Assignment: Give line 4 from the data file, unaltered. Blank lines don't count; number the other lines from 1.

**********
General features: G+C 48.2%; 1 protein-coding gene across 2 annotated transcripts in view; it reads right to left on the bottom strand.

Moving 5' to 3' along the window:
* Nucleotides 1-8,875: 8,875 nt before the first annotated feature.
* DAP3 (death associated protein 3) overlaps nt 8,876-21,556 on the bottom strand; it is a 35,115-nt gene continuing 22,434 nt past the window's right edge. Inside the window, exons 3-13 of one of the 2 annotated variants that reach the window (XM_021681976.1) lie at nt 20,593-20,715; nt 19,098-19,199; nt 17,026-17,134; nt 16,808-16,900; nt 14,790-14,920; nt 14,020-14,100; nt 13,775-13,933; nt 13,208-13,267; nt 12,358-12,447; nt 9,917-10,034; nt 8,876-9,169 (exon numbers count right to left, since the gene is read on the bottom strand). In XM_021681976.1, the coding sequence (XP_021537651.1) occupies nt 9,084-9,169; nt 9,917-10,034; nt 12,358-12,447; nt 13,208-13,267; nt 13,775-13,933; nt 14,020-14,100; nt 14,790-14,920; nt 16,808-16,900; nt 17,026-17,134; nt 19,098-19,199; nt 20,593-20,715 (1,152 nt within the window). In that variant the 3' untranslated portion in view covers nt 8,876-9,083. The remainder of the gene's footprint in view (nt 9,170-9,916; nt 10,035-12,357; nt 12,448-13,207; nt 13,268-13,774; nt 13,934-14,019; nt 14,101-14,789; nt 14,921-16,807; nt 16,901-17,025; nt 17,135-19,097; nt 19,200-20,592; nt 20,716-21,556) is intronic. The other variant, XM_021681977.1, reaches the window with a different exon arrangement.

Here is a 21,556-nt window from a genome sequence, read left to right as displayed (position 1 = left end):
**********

* DAP3 (death associated protein 3) overlaps nt 8,876-21,556 on the bottom strand; it is a 35,115-nt gene continuing 22,434 nt past the window's right edge. Inside the window, exons 3-13 of one of the 2 annotated variants that reach the window (XM_021681976.1) lie at nt 20,593-20,715; nt 19,098-19,199; nt 17,026-17,134; nt 16,808-16,900; nt 14,790-14,920; nt 14,020-14,100; nt 13,775-13,933; nt 13,208-13,267; nt 12,358-12,447; nt 9,917-10,034; nt 8,876-9,169 (exon numbers count right to left, since the gene is read on the bottom strand). In XM_021681976.1, the coding sequence (XP_021537651.1) occupies nt 9,084-9,169; nt 9,917-10,034; nt 12,358-12,447; nt 13,208-13,267; nt 13,775-13,933; nt 14,020-14,100; nt 14,790-14,920; nt 16,808-16,900; nt 17,026-17,134; nt 19,098-19,199; nt 20,593-20,715 (1,152 nt within the window). In that variant the 3' untranslated portion in view covers nt 8,876-9,083. The remainder of the gene's footprint in view (nt 9,170-9,916; nt 10,035-12,357; nt 12,448-13,207; nt 13,268-13,774; nt 13,934-14,019; nt 14,101-14,789; nt 14,921-16,807; nt 16,901-17,025; nt 17,135-19,097; nt 19,200-20,592; nt 20,716-21,556) is intronic. The other variant, XM_021681977.1, reaches the window with a different exon arrangement.